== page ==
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Detection and Treatment of Depression in Patients Admitted to the General Hospital

The recruitment status of this study is unknown. The completion date has passed and the status has not been verified in more than two years.
Verified December 2008 by Radboud University.
Recruitment status was:  Recruiting
ClinicalTrials.gov Identifier:
First Posted: August 28, 2007
Last Update Posted: December 25, 2008
The safety and scientific validity of this study is the responsibility of the study sponsor and investigators. Listing a study does not mean it has been evaluated by the U.S. Federal Government. Read our disclaimer for details.
Information provided by:
Radboud University

Depression is a common disorder among patients with a somatic illness admitted to the general hospital. Patients with depression do worse in terms of their somatic symptoms or functioning that those without depression. They also stay in the hospital for longer.

That is the reason that we are interested to know whether patients with depression do better if their depression is recognised earlier and treated appropriately. We would like to find out which questionnaires are most suitable in clinical practice to help pick up patients with a depression. In addition, we would like to know whether a short-term psychological treatment of depression would be of any help. We hope to be able to show that this treatment would not only result in a reduction of depressive symptoms, but also in a better and quicker recovery of the somatic illness.

The treatment will consist of 6 to 9 weekly sessions of one hour, conducted by a cognitive behavioural assistant. Initially, the treatment will take place in the hospital. When patients are discharged, treatment sessions will continue at home. The treatment will focus on things like recognising and challenging unhelpful thoughts, planning of activities, and testing out of predictions by setting up behavioural experiments. Three monthly booster sessions will be offered to help patients to maintain their gains and prevent relapse. We will reassess the symptoms of the patients at three and six months after the end of treatment.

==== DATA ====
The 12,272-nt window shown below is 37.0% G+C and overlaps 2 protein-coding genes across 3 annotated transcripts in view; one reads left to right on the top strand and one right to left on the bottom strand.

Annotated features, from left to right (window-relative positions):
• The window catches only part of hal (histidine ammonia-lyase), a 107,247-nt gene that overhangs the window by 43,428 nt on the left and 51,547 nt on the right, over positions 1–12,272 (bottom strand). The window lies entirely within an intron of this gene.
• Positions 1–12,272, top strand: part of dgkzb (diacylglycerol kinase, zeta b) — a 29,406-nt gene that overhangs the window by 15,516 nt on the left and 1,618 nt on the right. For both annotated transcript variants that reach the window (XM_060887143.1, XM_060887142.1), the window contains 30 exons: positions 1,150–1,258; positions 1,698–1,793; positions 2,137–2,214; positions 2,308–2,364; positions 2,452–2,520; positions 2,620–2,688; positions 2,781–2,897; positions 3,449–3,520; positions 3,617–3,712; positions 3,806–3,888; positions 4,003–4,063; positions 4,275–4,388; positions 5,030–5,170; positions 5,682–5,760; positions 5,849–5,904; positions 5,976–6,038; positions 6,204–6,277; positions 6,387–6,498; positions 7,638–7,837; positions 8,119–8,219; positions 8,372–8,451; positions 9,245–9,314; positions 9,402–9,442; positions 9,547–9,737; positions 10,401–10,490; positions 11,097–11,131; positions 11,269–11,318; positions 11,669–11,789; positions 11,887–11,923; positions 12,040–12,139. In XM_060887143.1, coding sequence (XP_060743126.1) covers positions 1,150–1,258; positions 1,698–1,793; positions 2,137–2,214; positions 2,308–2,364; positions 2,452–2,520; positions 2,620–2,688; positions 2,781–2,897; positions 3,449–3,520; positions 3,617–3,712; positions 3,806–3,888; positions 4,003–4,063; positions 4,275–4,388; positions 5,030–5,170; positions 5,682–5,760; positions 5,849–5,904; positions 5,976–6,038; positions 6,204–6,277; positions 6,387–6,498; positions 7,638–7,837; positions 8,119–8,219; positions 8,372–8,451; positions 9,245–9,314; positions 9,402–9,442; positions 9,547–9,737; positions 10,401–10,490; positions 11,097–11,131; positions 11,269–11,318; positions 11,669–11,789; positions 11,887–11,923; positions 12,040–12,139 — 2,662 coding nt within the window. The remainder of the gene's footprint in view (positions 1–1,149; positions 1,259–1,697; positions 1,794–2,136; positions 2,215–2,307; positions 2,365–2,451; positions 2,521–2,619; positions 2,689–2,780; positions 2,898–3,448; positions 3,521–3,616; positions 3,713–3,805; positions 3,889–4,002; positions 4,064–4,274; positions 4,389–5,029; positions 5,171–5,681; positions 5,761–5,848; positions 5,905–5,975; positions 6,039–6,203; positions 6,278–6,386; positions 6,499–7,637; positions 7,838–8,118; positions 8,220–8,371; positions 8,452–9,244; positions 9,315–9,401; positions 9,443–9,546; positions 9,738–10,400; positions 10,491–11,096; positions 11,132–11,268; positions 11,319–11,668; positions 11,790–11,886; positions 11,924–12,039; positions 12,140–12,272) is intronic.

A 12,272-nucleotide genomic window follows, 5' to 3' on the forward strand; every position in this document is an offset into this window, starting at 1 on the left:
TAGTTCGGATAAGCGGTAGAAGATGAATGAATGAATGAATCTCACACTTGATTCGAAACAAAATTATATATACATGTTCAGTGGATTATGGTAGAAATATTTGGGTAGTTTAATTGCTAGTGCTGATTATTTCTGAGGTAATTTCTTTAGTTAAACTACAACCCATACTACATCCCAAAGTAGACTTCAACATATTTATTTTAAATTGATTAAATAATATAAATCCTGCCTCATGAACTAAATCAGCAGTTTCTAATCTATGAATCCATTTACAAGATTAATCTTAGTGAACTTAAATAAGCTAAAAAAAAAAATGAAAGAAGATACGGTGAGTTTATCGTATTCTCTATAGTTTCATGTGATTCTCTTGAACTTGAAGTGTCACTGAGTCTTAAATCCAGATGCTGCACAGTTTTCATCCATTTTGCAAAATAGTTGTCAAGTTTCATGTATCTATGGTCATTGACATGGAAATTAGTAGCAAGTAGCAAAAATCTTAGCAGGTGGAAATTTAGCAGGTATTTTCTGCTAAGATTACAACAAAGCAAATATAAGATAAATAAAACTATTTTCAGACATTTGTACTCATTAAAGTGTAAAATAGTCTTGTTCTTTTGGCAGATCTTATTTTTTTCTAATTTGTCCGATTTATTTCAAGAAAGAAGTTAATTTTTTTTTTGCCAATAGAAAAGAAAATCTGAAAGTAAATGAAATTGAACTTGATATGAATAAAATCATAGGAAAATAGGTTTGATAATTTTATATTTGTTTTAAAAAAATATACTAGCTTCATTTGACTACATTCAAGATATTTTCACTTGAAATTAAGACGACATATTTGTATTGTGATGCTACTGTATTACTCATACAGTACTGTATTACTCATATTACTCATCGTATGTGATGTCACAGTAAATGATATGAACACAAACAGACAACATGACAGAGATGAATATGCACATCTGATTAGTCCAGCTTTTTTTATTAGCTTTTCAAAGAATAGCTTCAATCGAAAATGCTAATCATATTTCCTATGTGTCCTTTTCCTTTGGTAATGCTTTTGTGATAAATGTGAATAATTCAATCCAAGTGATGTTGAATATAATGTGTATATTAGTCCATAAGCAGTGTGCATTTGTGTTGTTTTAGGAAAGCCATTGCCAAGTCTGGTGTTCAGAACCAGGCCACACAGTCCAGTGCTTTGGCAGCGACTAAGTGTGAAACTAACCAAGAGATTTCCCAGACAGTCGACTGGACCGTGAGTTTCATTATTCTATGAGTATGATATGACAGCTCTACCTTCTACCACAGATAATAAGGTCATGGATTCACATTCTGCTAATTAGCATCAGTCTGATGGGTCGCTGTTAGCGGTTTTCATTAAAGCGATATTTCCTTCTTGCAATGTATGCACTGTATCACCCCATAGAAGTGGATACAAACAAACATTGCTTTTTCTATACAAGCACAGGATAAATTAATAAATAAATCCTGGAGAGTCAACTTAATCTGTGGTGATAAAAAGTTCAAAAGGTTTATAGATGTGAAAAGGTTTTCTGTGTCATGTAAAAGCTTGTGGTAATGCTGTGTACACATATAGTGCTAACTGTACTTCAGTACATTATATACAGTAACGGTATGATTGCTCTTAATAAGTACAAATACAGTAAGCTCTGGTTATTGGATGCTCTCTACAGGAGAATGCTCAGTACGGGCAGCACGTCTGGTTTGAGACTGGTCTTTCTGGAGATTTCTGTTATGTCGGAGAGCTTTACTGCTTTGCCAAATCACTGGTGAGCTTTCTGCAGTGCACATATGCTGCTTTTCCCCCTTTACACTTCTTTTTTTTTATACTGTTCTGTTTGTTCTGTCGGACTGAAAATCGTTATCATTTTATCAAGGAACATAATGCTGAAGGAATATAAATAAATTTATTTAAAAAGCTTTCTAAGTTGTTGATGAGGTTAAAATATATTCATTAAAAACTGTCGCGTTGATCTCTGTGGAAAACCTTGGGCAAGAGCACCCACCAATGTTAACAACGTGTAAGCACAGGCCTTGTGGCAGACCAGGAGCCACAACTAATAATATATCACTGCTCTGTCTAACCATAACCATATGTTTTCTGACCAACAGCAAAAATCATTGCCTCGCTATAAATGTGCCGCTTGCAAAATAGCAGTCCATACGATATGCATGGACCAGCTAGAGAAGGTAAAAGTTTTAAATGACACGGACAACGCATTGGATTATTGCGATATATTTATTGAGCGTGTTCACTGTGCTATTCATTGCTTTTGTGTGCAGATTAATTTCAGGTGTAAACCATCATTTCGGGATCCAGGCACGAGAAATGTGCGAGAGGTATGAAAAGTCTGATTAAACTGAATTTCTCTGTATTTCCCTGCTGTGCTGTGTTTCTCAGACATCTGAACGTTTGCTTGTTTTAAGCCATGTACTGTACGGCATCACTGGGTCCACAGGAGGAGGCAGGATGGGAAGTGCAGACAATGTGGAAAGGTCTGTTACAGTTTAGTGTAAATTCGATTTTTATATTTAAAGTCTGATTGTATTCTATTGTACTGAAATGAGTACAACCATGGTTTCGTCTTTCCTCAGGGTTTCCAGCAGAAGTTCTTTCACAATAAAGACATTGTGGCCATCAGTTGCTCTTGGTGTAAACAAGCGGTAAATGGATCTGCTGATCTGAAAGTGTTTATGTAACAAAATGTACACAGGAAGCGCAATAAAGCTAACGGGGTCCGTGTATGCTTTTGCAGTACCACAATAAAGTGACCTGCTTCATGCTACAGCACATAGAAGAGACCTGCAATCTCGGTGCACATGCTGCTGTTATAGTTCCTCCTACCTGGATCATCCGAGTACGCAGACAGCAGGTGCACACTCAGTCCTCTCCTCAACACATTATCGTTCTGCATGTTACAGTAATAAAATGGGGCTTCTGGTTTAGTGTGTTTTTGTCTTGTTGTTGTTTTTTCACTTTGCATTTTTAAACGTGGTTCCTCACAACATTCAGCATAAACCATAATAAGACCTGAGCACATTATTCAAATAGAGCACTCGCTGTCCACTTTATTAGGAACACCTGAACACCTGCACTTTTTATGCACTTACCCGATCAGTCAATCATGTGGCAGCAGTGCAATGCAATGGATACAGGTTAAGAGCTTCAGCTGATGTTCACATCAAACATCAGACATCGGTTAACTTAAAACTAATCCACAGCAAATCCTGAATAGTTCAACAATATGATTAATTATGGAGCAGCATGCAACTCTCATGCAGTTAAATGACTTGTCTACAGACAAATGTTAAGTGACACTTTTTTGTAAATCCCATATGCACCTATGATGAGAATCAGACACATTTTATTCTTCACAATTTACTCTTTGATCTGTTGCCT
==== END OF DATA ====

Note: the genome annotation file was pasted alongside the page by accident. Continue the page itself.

Condition Intervention Phase
Depressive Disorder Depression Behavioral: Cognitive Behavioural Therapy Phase 2

Study Type: Interventional
Study Design: Allocation: Randomized
Intervention Model: Parallel Assignment
Masking: Double (Investigator, Outcomes Assessor)
Primary Purpose: Treatment

Further study details as provided by Radboud University:

Primary Outcome Measures:
  • Depressive Disorder Physical symptoms [ Time Frame: 9 months ]

Secondary Outcome Measures:
  • - Functional impairment (RAND 36) - Cost-effectiveness (TiC-P) - Quality of Life (EQ5D) [ Time Frame: 9 months ]

Estimated Enrollment: 60
Study Start Date: August 2007
Estimated Study Completion Date: December 2008
Estimated Primary Completion Date: December 2008 (Final data collection date for primary outcome measure)
Arms Assigned Interventions
Active Comparator: 1
Cognitive Behavioural Therapy
Behavioral: Cognitive Behavioural Therapy
No Intervention: 2
Treatment as Usual


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Ages Eligible for Study:   18 Years and older   (Adult, Senior)
Sexes Eligible for Study:   All
Accepts Healthy Volunteers:   No

Inclusion Criteria:

  • Depressive Disorder

Exclusion Criteria:

  • Severe Physical Disfunction
  • Severe Cognitive Disfunction
  • Speech and/or Hearing Disorder
  • Limited knowledge of the Dutch language
  Contacts and Locations
Information from the National Library of Medicine

To learn more about this study, you or your doctor may contact the study research staff using the contact information provided by the sponsor.

Please refer to this study by its ClinicalTrials.gov identifier (NCT number): NCT00521911

Contact: Matthijs W. Beltman, MSc +31 (0)24 3668008 mw.beltman@psy.umcn.nl

Radboud University Nijmegen Medical Centre Recruiting
Nijmegen, Gelderland, Netherlands, 6500 HB
Sponsors and Collaborators
Radboud University
Principal Investigator: Anne EM Speckens, PhD, MD Radboud University
  More Information

Additional Information:
Responsible Party: Anne EM Speckens, PhD, MD, Radboud University Medical Center
ClinicalTrials.gov Identifier: NCT00521911     History of Changes
Other Study ID Numbers: PROJECT9999
First Submitted: August 27, 2007
First Posted: August 28, 2007
Last Update Posted: December 25, 2008
Last Verified: December 2008

Keywords provided by Radboud University:
Intervention Studies
Randomized Controlled Trials
Cognitive Therapy
Hospitals, General

Additional relevant MeSH terms:
Depressive Disorder
Behavioral Symptoms
Mood Disorders
Mental Disorders